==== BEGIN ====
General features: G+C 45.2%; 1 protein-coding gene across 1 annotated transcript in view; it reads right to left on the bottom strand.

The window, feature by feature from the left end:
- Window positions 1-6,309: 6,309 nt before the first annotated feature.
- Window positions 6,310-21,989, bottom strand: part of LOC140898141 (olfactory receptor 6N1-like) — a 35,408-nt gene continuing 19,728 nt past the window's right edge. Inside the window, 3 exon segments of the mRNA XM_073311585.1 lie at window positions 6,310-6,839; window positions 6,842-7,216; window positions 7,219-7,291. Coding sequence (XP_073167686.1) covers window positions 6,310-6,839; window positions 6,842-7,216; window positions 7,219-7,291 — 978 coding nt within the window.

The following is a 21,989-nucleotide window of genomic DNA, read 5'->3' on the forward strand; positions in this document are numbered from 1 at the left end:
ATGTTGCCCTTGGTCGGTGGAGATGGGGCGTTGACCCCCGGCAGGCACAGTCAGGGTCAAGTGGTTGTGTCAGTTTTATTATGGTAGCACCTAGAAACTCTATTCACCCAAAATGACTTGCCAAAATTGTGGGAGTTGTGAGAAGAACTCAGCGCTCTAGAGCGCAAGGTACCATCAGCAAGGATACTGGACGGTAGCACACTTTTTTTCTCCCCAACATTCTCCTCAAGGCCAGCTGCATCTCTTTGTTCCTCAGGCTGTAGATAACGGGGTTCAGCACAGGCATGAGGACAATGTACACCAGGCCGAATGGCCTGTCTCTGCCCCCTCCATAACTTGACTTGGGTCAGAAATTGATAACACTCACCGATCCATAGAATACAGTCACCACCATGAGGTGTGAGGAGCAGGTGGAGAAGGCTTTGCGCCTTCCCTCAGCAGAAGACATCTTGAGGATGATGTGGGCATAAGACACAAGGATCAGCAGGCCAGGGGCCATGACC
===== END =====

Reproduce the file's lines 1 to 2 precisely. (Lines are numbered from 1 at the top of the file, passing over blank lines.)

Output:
General features: G+C 45.2%; 1 protein-coding gene across 1 annotated transcript in view; it reads right to left on the bottom strand.

The window, feature by feature from the left end: